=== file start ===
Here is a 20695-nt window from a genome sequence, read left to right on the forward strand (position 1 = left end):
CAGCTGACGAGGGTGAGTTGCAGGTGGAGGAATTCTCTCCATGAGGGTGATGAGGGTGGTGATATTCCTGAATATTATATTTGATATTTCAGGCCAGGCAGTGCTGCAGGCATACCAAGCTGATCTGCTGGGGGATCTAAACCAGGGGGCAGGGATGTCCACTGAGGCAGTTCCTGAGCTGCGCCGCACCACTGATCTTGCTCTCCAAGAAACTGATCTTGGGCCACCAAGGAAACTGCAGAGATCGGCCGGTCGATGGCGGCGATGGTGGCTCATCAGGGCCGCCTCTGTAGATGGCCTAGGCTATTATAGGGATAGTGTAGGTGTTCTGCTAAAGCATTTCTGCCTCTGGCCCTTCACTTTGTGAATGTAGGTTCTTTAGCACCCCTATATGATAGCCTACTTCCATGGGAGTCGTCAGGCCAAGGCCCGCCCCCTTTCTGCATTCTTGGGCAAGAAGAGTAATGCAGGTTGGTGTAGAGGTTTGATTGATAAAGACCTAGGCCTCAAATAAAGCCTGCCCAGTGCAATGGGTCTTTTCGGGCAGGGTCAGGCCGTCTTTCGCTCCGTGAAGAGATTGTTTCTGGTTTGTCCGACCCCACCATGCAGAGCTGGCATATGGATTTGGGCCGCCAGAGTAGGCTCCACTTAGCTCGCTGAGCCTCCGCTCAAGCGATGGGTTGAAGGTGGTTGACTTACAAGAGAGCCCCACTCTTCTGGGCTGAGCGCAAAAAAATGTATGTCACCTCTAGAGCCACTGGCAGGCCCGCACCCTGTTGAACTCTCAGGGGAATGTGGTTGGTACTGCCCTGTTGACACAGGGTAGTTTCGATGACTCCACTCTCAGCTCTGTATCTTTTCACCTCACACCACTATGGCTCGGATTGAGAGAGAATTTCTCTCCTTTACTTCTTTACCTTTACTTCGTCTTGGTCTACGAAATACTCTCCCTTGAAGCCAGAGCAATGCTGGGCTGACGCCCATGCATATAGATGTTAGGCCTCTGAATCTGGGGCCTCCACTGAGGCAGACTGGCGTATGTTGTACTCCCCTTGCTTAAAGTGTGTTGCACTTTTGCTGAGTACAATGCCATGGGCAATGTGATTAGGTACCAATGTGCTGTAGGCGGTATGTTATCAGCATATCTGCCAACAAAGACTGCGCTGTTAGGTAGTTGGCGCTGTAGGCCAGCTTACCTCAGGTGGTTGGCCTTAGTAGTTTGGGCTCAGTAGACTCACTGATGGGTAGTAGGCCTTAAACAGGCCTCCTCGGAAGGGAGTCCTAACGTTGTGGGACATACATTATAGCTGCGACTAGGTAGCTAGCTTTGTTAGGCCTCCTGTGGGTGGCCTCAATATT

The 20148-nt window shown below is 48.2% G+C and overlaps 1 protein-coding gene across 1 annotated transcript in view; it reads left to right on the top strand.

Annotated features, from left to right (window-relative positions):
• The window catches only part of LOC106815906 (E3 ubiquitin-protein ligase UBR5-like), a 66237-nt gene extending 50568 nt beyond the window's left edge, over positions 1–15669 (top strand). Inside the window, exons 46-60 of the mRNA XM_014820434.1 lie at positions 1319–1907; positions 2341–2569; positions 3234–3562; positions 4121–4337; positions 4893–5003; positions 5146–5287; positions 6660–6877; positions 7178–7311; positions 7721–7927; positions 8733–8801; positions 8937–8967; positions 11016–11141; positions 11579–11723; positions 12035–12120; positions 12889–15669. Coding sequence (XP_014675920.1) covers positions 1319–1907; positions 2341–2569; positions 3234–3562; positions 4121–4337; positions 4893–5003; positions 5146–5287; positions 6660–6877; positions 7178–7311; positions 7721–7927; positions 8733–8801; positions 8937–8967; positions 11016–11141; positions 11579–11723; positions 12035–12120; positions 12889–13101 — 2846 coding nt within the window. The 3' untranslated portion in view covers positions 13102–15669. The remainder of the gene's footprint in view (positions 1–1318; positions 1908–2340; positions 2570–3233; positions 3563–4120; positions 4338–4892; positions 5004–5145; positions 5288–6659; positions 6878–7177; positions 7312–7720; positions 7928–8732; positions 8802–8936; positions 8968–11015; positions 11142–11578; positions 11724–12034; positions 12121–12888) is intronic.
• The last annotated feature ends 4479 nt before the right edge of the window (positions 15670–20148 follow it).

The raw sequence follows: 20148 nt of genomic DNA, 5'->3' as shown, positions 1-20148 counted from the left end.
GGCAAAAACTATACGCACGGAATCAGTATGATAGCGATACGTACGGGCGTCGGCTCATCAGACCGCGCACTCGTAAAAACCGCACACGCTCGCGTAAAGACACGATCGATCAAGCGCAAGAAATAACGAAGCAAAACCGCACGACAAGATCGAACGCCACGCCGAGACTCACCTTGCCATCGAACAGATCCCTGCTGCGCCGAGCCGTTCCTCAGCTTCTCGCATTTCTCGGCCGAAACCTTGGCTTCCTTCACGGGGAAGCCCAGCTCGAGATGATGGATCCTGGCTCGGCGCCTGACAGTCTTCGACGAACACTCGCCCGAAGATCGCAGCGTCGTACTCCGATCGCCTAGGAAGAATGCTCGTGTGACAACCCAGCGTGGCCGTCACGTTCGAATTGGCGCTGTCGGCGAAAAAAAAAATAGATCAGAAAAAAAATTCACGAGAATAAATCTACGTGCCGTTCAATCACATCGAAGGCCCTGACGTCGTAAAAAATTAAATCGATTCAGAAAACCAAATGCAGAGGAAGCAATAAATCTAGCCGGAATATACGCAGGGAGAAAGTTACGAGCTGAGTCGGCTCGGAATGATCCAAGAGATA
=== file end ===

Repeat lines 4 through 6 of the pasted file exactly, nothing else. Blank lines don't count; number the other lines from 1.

Annotated features, from left to right (window-relative positions):
• The window catches only part of LOC106815906 (E3 ubiquitin-protein ligase UBR5-like), a 66237-nt gene extending 50568 nt beyond the window's left edge, over positions 1–15669 (top strand). Inside the window, exons 46-60 of the mRNA XM_014820434.1 lie at positions 1319–1907; positions 2341–2569; positions 3234–3562; positions 4121–4337; positions 4893–5003; positions 5146–5287; positions 6660–6877; positions 7178–7311; positions 7721–7927; positions 8733–8801; positions 8937–8967; positions 11016–11141; positions 11579–11723; positions 12035–12120; positions 12889–15669. Coding sequence (XP_014675920.1) covers positions 1319–1907; positions 2341–2569; positions 3234–3562; positions 4121–4337; positions 4893–5003; positions 5146–5287; positions 6660–6877; positions 7178–7311; positions 7721–7927; positions 8733–8801; positions 8937–8967; positions 11016–11141; positions 11579–11723; positions 12035–12120; positions 12889–13101 — 2846 coding nt within the window. The 3' untranslated portion in view covers positions 13102–15669. The remainder of the gene's footprint in view (positions 1–1318; positions 1908–2340; positions 2570–3233; positions 3563–4120; positions 4338–4892; positions 5004–5145; positions 5288–6659; positions 6878–7177; positions 7312–7720; positions 7928–8732; positions 8802–8936; positions 8968–11015; positions 11142–11578; positions 11724–12034; positions 12121–12888) is intronic.
• The last annotated feature ends 4479 nt before the right edge of the window (positions 15670–20148 follow it).